When I woke up to International Women’s Day celebrations last week, the first thing on my mind wasn’t politics, but the personal connections I didn’t know I would forfeit the minute I stopped wearing skirts, traded in my long hair for a frohawk, and fell in love with a woman.
I used to have a very close-knit circle of African/black female friends. We defended each other from perverts at crowded bars, cried on each other’s shoulders, told each other we were beautiful whenever the world made us doubt that we were, and gave each other relationship advice, regardless of the gender of the person we loved.
We were sisters. It didn’t matter if we were tomboys or not. We were sisters. It didn’t matter that some of us wore skirts, and some of us wore shorts. We were sisters. That was all that mattered. Right?
Wrong. The second my gender presentation transitioned from “straight-girl-femininity” to “queer-masculine-in-betweener”, I lost most of my black female friends. I’m a different kind of woman now. And all of a sudden women I used to call my sisters don’t know how to interact with me. I’m still a woman but the reactions to my expression of womanhood have changed, drastically.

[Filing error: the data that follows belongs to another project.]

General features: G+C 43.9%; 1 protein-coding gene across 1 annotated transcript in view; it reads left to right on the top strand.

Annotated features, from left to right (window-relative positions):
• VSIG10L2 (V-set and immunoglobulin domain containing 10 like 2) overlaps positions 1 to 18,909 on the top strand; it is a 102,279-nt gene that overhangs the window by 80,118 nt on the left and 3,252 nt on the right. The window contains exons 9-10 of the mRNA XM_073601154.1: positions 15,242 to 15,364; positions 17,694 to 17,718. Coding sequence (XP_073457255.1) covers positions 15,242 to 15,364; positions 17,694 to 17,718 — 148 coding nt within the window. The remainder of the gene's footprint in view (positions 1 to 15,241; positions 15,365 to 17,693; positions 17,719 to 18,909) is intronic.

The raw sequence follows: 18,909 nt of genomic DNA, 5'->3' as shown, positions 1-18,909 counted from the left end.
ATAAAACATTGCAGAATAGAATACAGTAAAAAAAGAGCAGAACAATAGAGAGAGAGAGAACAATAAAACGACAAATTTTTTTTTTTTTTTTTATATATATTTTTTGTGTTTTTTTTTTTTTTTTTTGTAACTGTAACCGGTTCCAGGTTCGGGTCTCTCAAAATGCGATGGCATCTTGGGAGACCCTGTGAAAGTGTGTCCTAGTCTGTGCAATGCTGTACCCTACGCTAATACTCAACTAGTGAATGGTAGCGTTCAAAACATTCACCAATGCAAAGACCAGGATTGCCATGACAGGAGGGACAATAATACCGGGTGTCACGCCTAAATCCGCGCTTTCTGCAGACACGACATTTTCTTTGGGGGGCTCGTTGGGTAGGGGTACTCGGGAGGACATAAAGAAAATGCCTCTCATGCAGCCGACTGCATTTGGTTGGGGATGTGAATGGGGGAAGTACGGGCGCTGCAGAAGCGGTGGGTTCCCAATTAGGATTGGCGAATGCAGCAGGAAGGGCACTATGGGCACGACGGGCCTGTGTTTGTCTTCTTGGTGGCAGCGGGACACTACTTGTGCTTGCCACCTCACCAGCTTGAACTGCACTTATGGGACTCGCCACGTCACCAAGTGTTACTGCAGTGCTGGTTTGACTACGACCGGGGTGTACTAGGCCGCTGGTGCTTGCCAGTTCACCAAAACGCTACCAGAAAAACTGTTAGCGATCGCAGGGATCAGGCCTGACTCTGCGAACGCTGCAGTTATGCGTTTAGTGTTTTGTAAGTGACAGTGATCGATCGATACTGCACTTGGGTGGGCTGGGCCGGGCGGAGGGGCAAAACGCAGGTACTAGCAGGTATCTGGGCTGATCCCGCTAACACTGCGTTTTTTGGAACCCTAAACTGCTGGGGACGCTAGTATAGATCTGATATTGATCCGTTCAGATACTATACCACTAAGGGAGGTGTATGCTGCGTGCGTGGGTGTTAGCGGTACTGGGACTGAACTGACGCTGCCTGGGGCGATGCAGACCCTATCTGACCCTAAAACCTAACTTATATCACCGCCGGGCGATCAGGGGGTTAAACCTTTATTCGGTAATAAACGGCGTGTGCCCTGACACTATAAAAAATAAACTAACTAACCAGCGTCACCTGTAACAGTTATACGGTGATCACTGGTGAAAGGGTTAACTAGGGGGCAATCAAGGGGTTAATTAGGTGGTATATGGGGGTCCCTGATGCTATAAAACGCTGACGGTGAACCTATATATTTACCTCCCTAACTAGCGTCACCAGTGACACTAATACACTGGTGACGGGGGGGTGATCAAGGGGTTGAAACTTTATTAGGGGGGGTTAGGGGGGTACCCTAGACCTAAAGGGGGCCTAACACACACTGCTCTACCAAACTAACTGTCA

This is the kind of experience that informs my work as a media activist. I’m always thinking about which perspectives are missing from political conversations about women’s equality and representations of African women in pop culture. Who is being excluded? Why? How can the African women’s movement become more self-reflective so that we can identify who among us is being left behind, and become stronger advocates for the kind of progress that includes them? Incidentally, in the fight for women’s equality, the people most frequently excluded from consideration and celebration, often enough look just like me.
A few years ago I wrote about the experience of being forced to wear a dress to my Nigerian friend’s wedding (even though she knew I was a tomboy). Despite the political successes the women’s movement is celebrating today, not much has changed for me, professionally and personally.
Even within the open-minded, women’s activist spaces in which I find myself for work, I still have to endure not just the endless hours of boyfriend/husband talk (as though women can’t bond around any other topic), but also – after I attempt to contribute – the prolonged, awkward silences that follow once they realise my partner is a woman.
My straight girlfriends – bless their hearts – enjoy inviting me to their favourite (straight) nightclubs so they can maintain their perception of my being “normal”, but have no clue how uncomfortable it is to be a tomboy in a venue with a dress code policy that insists “ladies wear heels, men button-downs and hard soles.” So, they’ll usually abandon me on the dance floor to go to the ladies room for a “touch up”, or worse, disappear into the post-nightclub meat market, leaving me exposed on a street curb as a prime target for drunk dudes to take out insecurities about their masculinity: “Was that your girlfriend? What, you think you’re a dude? You like pussy? I like it, too. I got a dick though.”
Yup, that happened. I even broke up with a friend over such an incident.